King Cloud, IoT and the Technologies of the Next Normal

King Cloud, IoT and the Technologies of the Next Normal

New innovative platforms and tools are now more resilient and readily available for organisations to leverage on

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2020 has been quite a year.

Hijacked by a global pandemic and exposed to major disruption, the world has experienced a lot of heartaches and even more uncertainty.

But as a result of all this chaos, there have also been leaps and bounds in innovation. Organisations in Asia Pacific and around the globe are accelerating their digital transformation initiatives at breakneck speeds in a bid to reset and survive. In Singapore, a 2020 PMG Singapore CEO Outlook study found that four in five business leaders are accelerating the digitisation of their operations during the pandemic.

For better or worse, we can all agree, this year will be memorable. As we enter 2021, here are my predictions for the technologies I expect will come to define the next normal:

Cloud’s reign continues

Even before the events of 2020, cloud had already established its value for many businesses by providing improved agility, scalability and cost efficiencies across industries. Personiv, a US-based business process outsourcing company, for instance, recognised that a cloud-based omnichannel contact centre and digital collaboration capabilities are crucial in enabling them to keep pace with the dynamic, fast-paced business landscape and offer superior experiences to their customers. The adoption of cloud-based collaboration tools and customer support platforms helped Personiv boost their productivity by 25% and reduce the cost of ownership by 60%.

This year, however, cloud technology is helping add a layer of resilience to many organisations by making the sudden shifts in working habits less disruptive. This has sealed cloud’s place as an essential piece of enterprise tech. In fact, IDC predicts that public cloud spending in Asia Pacific will reach US$34.5 billion in 2020, an almost 33% increase compared to 2019.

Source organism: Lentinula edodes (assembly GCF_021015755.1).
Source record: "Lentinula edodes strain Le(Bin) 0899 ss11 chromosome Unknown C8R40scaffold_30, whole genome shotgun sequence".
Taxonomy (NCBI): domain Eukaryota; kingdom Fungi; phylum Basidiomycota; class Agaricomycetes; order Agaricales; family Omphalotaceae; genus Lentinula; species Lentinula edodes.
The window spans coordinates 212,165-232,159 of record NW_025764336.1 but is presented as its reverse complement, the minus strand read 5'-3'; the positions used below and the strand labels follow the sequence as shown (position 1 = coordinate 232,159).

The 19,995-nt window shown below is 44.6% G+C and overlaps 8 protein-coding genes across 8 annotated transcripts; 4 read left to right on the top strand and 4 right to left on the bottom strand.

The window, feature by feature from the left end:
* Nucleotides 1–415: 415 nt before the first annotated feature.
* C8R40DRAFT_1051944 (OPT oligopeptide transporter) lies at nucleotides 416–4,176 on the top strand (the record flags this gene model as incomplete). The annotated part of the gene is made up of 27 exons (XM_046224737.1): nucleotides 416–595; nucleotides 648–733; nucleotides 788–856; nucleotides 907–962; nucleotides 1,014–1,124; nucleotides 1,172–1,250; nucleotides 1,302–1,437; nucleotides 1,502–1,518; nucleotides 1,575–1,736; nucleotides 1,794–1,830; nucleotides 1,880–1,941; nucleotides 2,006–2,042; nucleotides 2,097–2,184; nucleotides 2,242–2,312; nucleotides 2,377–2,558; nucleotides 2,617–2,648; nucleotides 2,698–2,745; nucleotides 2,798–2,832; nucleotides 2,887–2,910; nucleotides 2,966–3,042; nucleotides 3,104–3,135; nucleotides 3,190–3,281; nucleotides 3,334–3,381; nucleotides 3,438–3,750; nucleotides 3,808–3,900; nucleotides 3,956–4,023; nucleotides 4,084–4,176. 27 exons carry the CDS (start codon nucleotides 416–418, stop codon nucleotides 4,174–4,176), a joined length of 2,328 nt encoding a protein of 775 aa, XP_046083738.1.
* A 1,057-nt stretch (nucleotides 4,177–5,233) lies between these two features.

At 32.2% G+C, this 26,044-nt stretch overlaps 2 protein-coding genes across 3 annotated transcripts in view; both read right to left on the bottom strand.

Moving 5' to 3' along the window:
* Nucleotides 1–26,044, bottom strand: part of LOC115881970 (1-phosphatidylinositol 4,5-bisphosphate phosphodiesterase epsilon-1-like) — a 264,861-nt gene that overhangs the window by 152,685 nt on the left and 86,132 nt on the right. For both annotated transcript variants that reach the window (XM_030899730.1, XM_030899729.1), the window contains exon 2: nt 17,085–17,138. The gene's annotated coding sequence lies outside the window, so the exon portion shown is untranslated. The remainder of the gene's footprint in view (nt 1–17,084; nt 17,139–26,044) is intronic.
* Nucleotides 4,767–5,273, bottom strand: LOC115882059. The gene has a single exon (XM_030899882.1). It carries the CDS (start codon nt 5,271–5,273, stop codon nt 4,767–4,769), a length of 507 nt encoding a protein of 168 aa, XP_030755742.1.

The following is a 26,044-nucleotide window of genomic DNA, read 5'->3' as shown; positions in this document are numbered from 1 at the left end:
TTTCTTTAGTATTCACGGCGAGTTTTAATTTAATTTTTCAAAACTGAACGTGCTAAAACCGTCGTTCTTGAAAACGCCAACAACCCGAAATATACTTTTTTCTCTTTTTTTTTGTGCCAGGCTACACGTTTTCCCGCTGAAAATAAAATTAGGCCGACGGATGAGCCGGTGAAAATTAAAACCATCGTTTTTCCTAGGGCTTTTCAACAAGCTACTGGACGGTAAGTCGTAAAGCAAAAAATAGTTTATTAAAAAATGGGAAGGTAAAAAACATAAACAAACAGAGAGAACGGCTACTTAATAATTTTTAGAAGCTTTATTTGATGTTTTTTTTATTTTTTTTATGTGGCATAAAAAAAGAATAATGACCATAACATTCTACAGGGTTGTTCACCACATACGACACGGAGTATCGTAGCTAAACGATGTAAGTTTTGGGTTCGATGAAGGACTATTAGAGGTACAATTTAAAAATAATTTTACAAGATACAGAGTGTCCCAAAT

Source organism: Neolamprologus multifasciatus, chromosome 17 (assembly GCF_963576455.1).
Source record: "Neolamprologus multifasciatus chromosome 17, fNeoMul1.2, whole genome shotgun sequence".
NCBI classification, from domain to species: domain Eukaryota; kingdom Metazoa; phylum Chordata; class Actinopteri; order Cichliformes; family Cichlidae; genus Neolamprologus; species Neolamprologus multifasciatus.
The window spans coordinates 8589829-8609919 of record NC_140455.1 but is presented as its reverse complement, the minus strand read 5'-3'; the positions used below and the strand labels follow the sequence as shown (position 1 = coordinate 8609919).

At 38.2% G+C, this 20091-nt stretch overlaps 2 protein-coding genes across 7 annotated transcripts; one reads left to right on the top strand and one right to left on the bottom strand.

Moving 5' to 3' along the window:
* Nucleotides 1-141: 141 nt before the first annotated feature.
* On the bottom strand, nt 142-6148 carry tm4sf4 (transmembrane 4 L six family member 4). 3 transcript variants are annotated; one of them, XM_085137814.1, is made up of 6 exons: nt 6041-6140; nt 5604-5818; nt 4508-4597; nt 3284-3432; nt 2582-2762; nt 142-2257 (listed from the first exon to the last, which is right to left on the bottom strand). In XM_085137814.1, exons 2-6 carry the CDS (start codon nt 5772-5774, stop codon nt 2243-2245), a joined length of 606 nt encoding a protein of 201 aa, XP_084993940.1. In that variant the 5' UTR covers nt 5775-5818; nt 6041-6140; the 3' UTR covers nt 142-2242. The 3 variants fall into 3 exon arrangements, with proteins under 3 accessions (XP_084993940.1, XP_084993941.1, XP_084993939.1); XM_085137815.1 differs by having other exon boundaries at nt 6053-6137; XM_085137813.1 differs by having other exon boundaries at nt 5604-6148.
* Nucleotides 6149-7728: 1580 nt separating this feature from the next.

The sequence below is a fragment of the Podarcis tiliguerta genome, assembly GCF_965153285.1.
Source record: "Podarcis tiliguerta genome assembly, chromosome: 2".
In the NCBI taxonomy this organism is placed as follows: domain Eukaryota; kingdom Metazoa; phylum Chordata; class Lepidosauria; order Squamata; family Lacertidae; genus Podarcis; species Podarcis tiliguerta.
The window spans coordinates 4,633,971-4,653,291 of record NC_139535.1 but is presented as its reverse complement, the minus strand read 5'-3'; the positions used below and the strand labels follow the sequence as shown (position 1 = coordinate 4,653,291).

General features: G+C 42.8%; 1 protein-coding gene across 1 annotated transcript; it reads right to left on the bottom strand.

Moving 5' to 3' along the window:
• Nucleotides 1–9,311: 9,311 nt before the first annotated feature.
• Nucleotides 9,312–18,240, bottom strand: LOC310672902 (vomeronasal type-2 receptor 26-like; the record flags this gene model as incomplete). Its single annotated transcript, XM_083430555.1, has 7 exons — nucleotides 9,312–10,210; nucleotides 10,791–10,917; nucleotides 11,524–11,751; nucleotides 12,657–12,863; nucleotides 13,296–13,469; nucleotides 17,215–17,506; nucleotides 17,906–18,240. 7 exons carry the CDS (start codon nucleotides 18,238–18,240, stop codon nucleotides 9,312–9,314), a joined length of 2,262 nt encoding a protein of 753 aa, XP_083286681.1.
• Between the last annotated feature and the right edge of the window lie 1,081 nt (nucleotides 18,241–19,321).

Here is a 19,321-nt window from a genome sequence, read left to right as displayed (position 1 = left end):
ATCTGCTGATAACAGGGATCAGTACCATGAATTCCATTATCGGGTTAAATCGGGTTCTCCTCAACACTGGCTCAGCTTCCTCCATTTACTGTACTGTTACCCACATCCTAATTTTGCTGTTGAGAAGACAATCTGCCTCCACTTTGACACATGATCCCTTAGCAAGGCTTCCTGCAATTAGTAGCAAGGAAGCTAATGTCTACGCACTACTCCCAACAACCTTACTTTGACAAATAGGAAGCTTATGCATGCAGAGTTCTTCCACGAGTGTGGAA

For 2021, I expect businesses to focus more on managing their cloud costs better, and looking to unify their different cloud environments.

In the face of increased competition due to greater prevalence of the cloud, cloud providers will need to focus on enhancing and integrating security, compliance, and privacy into their offerings.

Cloud will also grow in popularity as the ideal execution venue for new and emerging technologies such as artificial intelligence (AI), machine learning (ML), blockchain, and edge computing. Cloud will be integral to the digital transformation journey that many more businesses are now on.  

Intelligent networks will change how we work

The COVID-19 pandemic is forcing businesses to innovate reactively and creatively in order to make work pattern shifts that they thought would take years to materialise, happen in mere weeks.

The results of this mass experiment have been eye-opening. Despite many preconceptions, remote working has largely been a success. A study conducted by Qualtrics revealed that one in three employees in Singapore feel more productive since they started working from home.

For companies, this new normal translates into new pressures as there will be an increasing need for networks to support hybrid architectures − be it cloud, on premises, or edge computing.